Point out the red flags you are seeing and gently ask what is going on. If they allow it, go over their banking and financial statements with them and/or discuss them with their attorney, financial planner or banker.

Subtly “challenge” the suspected exploiter. Often asking probing questions in a non-threatening tone will deter the person because they know you are on to them.

For things like mail fraud, repair scams, credit card abuse or theft of valuables or property, call the local police department about an “illegal taking.”

Where the financial abuse is due to cognitive or physical impairment, make an anonymous call to your county’s Department of Senior and Adult Services or your state’s Elder Abuse Hotline.

Getting the money back is challenging and hard to prove. But it needs to be stopped before all the money is depleted for their care. Banking and legal authorities need to be notified to protect the elder from further harm – and hold those responsible accountable for their actions.


The sooner the concerns are addressed, the better.  Finding out what is going on is vital to protecting your loved one.


How to prevent elder care financial abuse.  The American Bankers Association has tips for seniors on how to pre-plan and protect themselves from potential abuse.

  • Plan ahead to protect your assets and to ensure your wishes are followed.  Talk to someone at your financial institution, an attorney, or financial advisor about the best options for you.
  • Shred receipts, bank statements and unused credit card offers before throwing them away.
  • Carefully choose a trustworthy person to act as your agent in all estate-planning matters.
  • Lock up your checkbook, account statements and other sensitive information when others will be in your home.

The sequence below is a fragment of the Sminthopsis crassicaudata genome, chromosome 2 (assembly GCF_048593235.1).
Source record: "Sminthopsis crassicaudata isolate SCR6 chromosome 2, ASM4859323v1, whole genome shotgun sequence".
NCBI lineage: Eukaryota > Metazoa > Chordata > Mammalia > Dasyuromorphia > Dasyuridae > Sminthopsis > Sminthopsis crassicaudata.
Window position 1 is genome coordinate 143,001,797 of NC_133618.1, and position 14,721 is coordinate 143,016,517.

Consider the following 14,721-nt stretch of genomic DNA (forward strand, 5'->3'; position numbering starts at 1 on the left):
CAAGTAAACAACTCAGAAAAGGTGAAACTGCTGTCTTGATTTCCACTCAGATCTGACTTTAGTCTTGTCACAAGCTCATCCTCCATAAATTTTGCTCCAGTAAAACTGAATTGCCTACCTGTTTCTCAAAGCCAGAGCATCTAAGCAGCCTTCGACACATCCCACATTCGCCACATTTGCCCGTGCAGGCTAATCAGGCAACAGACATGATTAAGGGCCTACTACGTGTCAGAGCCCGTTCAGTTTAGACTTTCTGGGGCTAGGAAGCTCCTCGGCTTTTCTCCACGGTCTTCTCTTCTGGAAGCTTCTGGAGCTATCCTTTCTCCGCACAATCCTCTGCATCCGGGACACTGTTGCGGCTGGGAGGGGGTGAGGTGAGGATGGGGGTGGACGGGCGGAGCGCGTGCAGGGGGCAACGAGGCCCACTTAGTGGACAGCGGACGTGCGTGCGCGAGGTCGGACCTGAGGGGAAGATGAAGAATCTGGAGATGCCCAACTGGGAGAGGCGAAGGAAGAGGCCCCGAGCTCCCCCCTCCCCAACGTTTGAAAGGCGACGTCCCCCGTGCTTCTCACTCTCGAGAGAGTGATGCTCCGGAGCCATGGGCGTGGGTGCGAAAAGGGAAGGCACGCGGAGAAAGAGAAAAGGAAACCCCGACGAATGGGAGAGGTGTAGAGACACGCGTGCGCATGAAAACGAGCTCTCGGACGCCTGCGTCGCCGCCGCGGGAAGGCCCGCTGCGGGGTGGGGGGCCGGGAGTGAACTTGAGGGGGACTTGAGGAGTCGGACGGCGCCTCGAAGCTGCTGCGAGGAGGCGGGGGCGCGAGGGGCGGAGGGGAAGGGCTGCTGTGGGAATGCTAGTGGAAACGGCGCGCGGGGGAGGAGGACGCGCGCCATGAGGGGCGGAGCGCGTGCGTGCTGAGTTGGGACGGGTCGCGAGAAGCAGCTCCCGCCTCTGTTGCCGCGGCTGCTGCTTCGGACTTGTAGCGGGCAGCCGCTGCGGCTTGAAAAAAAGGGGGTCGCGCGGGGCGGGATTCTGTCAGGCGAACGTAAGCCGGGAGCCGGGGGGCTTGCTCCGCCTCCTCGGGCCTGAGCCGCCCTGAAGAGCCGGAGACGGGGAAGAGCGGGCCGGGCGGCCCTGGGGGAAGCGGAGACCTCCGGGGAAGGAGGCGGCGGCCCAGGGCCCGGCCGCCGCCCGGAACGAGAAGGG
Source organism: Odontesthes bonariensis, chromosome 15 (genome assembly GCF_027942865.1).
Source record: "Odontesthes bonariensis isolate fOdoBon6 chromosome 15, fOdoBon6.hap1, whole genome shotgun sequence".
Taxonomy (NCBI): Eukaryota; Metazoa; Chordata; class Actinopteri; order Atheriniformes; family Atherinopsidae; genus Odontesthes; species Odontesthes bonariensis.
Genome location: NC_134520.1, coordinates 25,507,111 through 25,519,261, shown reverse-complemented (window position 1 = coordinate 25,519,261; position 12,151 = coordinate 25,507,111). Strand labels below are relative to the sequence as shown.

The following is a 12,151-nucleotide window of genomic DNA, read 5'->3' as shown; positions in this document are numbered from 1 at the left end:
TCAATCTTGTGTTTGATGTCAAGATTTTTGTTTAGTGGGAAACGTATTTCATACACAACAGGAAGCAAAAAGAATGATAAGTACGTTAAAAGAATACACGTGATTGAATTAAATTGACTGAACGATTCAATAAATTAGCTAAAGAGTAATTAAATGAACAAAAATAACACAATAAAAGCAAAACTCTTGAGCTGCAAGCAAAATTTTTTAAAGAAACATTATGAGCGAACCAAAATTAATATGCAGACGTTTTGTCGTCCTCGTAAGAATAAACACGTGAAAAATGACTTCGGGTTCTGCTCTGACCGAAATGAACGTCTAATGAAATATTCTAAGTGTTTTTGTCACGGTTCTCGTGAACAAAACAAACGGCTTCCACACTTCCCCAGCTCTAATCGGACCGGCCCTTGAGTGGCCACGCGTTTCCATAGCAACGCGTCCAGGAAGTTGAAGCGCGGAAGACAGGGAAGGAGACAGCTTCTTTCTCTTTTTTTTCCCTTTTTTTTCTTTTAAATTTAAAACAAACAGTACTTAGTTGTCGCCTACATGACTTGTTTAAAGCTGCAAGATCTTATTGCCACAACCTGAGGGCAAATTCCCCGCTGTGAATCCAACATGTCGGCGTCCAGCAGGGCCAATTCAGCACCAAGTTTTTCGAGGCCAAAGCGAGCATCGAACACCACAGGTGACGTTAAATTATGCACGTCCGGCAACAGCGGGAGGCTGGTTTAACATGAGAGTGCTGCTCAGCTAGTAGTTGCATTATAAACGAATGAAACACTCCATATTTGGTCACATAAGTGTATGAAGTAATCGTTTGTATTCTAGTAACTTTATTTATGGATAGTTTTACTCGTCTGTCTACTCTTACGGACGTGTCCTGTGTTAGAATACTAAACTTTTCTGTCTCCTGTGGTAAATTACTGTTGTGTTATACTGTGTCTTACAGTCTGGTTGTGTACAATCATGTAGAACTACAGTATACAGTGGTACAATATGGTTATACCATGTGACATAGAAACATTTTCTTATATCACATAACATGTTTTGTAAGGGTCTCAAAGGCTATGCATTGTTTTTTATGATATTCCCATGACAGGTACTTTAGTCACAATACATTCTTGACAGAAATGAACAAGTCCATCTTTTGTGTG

• Order copies of your credit report once a year to ensure accuracy.
  • Never give personal information, including Social Security Number, account number or other financial information to anyone over the phone unless you initiated the call and the other party is trusted.
  • Never pay a fee or taxes to collect sweepstakes or lottery “winnings.”
  • Never rush into a financial decision.  Ask for details in writing and get a second opinion.
  • Consult with a financial advisor or attorney before signing any document you don’t understand.
  • Get to know your banker and build a relationship with the people who handle your finances. They can look out for any suspicious activity related to your account.
  • Check references and credentials before hiring anyone. Don’t allow workers to have access to information about your finances.
  • Pay with checks and credit cards instead of cash to keep a paper trail.
  • Feel free to say “no.” After all, it’s your money.
  • You have the right not to be threatened or intimidated. If you think someone close to you is trying to take control of your finances, call your local Adult Protective Services or tell someone at your bank.
  • Trust your instincts. Exploiters and abusers often are very skilled. They can be charming and forceful in their effort to convince you to give up control of your finances. Don’t be fooled—if something doesn’t feel right, it may not be right. If it sounds too good to be true, it probably is.


Careful planning can help prevent financial abuse. Talk with a trusted financial and legal advisor can help eliminate some potential problems. However, stay vigilant with elders and their finances. Even with the best planning, perpetrators – including trusted family members – can still take advantage of a vulnerable elderly person.